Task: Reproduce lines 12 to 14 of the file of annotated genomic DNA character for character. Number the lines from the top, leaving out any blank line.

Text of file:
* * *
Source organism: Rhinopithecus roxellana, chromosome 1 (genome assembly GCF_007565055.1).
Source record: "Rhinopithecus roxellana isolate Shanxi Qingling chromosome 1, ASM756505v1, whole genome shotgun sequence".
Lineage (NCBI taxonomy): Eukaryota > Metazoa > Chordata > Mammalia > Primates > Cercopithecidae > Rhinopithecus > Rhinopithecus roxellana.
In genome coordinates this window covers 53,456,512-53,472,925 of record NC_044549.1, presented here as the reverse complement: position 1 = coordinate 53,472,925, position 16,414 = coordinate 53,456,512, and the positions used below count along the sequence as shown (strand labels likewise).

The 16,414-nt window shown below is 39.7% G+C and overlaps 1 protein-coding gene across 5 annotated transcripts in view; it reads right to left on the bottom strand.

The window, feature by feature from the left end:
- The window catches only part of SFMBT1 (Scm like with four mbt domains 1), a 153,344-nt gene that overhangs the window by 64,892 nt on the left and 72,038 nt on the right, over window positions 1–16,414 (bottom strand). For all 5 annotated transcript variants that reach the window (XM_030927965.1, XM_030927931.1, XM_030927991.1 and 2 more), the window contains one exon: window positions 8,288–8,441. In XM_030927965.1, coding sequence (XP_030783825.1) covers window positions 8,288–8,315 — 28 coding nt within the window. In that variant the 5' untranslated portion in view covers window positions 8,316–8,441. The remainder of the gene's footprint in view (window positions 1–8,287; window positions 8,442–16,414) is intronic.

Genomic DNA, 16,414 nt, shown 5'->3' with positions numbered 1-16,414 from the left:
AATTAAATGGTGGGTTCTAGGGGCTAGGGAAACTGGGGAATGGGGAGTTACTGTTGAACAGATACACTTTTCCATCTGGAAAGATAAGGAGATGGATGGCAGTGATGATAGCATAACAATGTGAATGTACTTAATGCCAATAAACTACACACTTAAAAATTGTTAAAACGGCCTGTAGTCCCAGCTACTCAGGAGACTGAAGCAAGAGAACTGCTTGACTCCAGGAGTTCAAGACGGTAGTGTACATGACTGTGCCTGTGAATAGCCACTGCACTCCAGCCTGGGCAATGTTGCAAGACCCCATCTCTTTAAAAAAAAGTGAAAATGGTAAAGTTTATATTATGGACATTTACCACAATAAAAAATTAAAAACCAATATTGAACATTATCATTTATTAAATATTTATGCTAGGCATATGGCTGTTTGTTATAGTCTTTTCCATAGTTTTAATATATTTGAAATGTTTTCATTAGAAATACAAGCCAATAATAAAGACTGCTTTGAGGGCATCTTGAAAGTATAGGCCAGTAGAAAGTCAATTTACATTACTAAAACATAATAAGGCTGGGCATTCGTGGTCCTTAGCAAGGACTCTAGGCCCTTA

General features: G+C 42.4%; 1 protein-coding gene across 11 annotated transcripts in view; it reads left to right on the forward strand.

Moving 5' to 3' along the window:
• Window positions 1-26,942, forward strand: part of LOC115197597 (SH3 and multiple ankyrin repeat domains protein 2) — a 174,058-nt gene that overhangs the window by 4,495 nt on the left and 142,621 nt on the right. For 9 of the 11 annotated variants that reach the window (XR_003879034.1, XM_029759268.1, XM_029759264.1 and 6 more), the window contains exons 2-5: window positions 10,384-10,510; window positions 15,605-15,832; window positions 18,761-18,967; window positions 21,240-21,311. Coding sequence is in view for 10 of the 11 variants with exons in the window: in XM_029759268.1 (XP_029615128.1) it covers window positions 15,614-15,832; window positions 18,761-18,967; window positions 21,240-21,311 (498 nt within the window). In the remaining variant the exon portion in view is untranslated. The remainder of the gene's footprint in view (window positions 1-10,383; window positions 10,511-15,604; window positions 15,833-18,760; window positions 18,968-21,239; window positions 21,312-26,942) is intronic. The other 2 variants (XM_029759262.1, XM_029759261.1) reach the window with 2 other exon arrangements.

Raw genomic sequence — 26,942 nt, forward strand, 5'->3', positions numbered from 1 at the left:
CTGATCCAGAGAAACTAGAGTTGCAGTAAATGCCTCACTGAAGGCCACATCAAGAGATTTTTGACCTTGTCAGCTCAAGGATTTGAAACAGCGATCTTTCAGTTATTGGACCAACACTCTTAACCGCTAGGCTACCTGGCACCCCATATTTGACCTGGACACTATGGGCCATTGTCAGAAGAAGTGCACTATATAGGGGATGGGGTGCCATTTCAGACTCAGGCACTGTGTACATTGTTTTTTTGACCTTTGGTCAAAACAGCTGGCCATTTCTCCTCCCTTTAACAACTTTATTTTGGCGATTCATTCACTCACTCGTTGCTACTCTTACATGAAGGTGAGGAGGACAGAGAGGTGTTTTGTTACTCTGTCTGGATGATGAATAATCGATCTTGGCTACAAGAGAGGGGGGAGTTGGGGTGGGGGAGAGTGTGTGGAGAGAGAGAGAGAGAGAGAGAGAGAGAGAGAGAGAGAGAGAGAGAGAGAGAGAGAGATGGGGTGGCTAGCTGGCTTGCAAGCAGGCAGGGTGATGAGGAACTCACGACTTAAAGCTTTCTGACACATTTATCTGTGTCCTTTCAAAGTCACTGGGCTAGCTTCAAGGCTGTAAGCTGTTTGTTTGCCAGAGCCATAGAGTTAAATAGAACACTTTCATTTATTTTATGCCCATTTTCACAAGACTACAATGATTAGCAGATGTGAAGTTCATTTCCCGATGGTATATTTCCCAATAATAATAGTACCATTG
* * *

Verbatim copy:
• Window positions 1-26,942, forward strand: part of LOC115197597 (SH3 and multiple ankyrin repeat domains protein 2) — a 174,058-nt gene that overhangs the window by 4,495 nt on the left and 142,621 nt on the right. For 9 of the 11 annotated variants that reach the window (XR_003879034.1, XM_029759268.1, XM_029759264.1 and 6 more), the window contains exons 2-5: window positions 10,384-10,510; window positions 15,605-15,832; window positions 18,761-18,967; window positions 21,240-21,311. Coding sequence is in view for 10 of the 11 variants with exons in the window: in XM_029759268.1 (XP_029615128.1) it covers window positions 15,614-15,832; window positions 18,761-18,967; window positions 21,240-21,311 (498 nt within the window). In the remaining variant the exon portion in view is untranslated. The remainder of the gene's footprint in view (window positions 1-10,383; window positions 10,511-15,604; window positions 15,833-18,760; window positions 18,968-21,239; window positions 21,312-26,942) is intronic. The other 2 variants (XM_029759262.1, XM_029759261.1) reach the window with 2 other exon arrangements.

Raw genomic sequence — 26,942 nt, forward strand, 5'->3', positions numbered from 1 at the left:
CTGATCCAGAGAAACTAGAGTTGCAGTAAATGCCTCACTGAAGGCCACATCAAGAGATTTTTGACCTTGTCAGCTCAAGGATTTGAAACAGCGATCTTTCAGTTATTGGACCAACACTCTTAACCGCTAGGCTACCTGGCACCCCATATTTGACCTGGACACTATGGGCCATTGTCAGAAGAAGTGCACTATATAGGGGATGGGGTGCCATTTCAGACTCAGGCACTGTGTACATTGTTTTTTTGACCTTTGGTCAAAACAGCTGGCCATTTCTCCTCCCTTTAACAACTTTATTTTGGCGATTCATTCACTCACTCGTTGCTACTCTTACATGAAGGTGAGGAGGACAGAGAGGTGTTTTGTTACTCTGTCTGGATGATGAATAATCGATCTTGGCTACAAGAGAGGGGGGAGTTGGGGTGGGGGAGAGTGTGTGGAGAGAGAGAGAGAGAGAGAGAGAGAGAGAGAGAGAGAGAGAGAGAGAGAGAGAGAGATGGGGTGGCTAGCTGGCTTGCAAGCAGGCAGGGTGATGAGGAACTCACGACTTAAAGCTTTCTGACACATTTATCTGTGTCCTTTCAAAGTCACTGGGCTAGCTTCAAGGCTGTAAGCTGTTTGTTTGCCAGAGCCATAGAGTTAAATAGAACACTTTCATTTATTTTATGCCCATTTTCACAAGACTACAATGATTAGCAGATGTGAAGTTCATTTCCCGATGGTATATTTCCCAATAATAATAGTACCATTG